- Yes – they’re talking about Wrack’s ruse to remove Tegan from the party
Notes – one of very few Doctor Who scripts by a female writer, this still is quite short on female characters. The two that there are barely interact, in two brief scenes that span the end of part three and the beginning of part four. And one of them is hypnotised and speechless for half that time. Still, if you were disappointed by the lack of female characters in the Doctor’s last encounter with pirates (The Smugglers), the bombastic figure of Lynda Baron as Captain Wrack goes a long way to making up for that, as she seems to be trying to become the female equivalent of Brian Blessed.
The King’s Demons
- Yes – Tegan, Lady Isabella Fitzwilliam
- No – Isabella and Tegan barely meet, and certainly don’t talk to each other
- No – see above
Notes – it may be set in the Middle Ages, but writer Terence Dudley did rather better giving his female characters some agency in his previous (1925-set) story. Lady Isabella spends most of the story locked in a dungeon as a hostage to her husband’s good behaviour. Tegan doesn’t do very much either, mostly standing around and holding the Doctor’s coat while he swordfights.
The Five Doctors
- Yes – Tegan, Susan, Sarah Jane Smith, Liz Shaw, Romana II (archive footage), Zoe, Chancellor Flavia
- Yes – Susan and Tegan talk as the Doctor meets the Master, and later as they run away from the Cybermen
- Yes – the second exchange of dialogue is about Susan’s twisted ankle
Notes – despite a plethora of female characters, this one barely passes because they mostly never meet, let alone talk. Of the two exchanges between Tegan and Susan, one is about the Master, breaking rule 3, and the other consists of lines such as “Come on Susan!” and “Ow, my ankle!”. Tegan and Sarah saying their own names by way of introduction when they meet can’t be said to count, as it’s all they say to each other. However, it does have more female characters than any other Davison story, because of all those returning companions.
Warriors of the Deep
- Yes – Tegan, Solow, Preston, Karina
- Yes – Karina and Solow in part two
- No – they’re talking about Maddox
Notes – another one with a fair number of named female guest characters, but they barely meet, and the one interaction between two of them does centre on a man. Preston and Karina are in a couple of early scenes together, but reporting to the Commander rather than talking to each other. Ingrid Pitt is as charismatic as ever as Solow, and she is both a doctor and a spy, so a pretty good representation of female capability. Up until she decides to karate kick the Myrka anyway.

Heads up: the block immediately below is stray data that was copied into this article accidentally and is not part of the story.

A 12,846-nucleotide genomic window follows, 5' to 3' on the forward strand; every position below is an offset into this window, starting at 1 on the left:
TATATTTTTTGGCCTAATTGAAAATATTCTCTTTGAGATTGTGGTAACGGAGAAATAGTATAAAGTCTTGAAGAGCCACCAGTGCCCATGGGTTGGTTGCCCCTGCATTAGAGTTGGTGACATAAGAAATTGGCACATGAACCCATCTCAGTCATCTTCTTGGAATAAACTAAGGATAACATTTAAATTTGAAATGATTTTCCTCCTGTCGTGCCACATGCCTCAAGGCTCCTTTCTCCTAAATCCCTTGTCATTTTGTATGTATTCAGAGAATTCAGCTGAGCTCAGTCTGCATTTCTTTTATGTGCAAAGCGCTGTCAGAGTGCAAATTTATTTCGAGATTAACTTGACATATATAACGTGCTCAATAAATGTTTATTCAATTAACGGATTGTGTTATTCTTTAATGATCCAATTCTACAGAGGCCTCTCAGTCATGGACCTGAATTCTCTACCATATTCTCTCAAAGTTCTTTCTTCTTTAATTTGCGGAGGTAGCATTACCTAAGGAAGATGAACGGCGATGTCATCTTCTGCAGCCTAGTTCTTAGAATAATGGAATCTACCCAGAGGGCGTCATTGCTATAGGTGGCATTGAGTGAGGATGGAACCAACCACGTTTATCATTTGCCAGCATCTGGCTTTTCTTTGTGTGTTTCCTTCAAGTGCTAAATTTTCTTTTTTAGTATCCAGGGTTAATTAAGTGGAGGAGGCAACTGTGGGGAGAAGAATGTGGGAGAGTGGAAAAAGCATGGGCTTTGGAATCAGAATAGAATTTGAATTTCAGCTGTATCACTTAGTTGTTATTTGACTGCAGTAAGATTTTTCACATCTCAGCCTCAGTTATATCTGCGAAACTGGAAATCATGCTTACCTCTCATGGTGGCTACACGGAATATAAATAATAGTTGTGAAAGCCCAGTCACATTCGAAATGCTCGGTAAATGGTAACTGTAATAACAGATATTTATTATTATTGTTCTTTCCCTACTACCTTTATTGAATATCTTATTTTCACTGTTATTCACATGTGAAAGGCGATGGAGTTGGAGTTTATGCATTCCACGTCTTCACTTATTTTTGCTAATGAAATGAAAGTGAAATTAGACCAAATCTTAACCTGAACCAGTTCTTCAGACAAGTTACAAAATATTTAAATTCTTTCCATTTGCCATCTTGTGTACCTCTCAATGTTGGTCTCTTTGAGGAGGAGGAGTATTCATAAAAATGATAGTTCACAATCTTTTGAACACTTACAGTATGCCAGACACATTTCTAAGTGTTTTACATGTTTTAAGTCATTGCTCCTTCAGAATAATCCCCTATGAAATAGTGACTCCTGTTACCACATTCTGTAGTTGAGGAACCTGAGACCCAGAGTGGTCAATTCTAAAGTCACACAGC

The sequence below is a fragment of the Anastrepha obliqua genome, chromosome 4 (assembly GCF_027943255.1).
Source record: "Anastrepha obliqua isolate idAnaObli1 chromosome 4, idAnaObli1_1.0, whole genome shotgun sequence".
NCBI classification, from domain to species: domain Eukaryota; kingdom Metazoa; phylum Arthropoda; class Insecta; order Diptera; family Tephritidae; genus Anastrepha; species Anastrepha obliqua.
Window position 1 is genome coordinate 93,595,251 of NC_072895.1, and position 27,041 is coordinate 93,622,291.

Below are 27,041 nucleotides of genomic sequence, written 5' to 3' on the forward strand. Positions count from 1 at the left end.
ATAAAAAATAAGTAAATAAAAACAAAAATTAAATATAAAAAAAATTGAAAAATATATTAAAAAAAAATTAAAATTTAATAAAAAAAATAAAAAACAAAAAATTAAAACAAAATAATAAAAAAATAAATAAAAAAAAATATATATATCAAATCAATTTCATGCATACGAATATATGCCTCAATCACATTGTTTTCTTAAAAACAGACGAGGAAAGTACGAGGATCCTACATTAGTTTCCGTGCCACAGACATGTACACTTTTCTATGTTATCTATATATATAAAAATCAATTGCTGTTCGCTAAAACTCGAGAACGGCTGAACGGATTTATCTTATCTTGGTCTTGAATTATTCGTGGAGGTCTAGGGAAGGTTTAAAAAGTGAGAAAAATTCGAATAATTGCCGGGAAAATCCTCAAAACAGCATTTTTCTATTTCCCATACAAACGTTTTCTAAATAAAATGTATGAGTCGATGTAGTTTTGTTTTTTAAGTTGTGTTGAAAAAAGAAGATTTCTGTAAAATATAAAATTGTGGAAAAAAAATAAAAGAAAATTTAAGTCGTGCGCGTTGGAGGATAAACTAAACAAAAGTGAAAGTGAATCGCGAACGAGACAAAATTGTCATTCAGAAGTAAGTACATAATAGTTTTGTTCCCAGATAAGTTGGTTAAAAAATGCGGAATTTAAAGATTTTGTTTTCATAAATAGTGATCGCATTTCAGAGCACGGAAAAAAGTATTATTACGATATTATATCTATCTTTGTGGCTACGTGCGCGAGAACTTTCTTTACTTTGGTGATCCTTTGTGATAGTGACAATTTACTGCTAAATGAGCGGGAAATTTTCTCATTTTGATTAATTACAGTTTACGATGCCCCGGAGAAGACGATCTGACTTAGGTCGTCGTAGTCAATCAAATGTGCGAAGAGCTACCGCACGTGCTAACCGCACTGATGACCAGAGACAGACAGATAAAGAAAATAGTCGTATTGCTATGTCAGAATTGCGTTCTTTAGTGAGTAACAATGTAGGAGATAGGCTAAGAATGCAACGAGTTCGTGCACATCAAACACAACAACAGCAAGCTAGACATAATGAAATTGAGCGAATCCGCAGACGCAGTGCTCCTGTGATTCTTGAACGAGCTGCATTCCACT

- Yes – Tegan, Jane Hampden
- Yes – Tegan and Jane talk in part one
- No – they’re talking about Tegan’s grandfather
Notes – a two part story, with two female characters, but they only talk once and that’s only about four lines of dialogue which relates to a man. Tegan spends much of the story playing damsel in distress (albeit very ill-temperedly), and Jane may be the voice of reason but somehow comes across as a nagging teacher trying to spoil the boys’ fun. It does help that she’s absolutely right, though.
- Yes – Tegan, Norna
- Yes – Tegan and Norna talk in parts one and three
- Yes – their first exchange relates to the acid battery for the lighting.
Notes – barely passes, with two named female characters who (briefly) talk twice. And the second time is about Turlough. They’ll need a few more women on that colony, or humanity really will become extinct.
Resurrection of the Daleks
- Yes – Tegan, Dr Styles, Professor Laird, Osborn, Zena
- Yes – Tegan and Laird talk, Styles and Zena talk, both in part two (part three in the four part version)
- Yes – Tegan and Laird talk about escaping from the duplicates of the soldiers, Styles and Zena about the self-destruct code
Notes – A fair pass, by the standards of the time. Also shares the virtue/failing of Earthshock in that most of the female characters could be played by either gender. Osborn is named in the credits, but not in the dialogue; Zena is named in the dialogue but not the credits! Another ultra-macho Eric Saward script that is pretty inclusive, gender-wise. And Tegan gets a final departure for the most compassionate of reasons – she can’t cope with all the death any more. An occupational hazard for anyone in an Eric Saward script, I think.
Planet of Fire
- Yes – Peri Brown, Sorasta
- No – Peri and Sorasta are only in the same scene once, and they don’t talk to each other
- No (see above)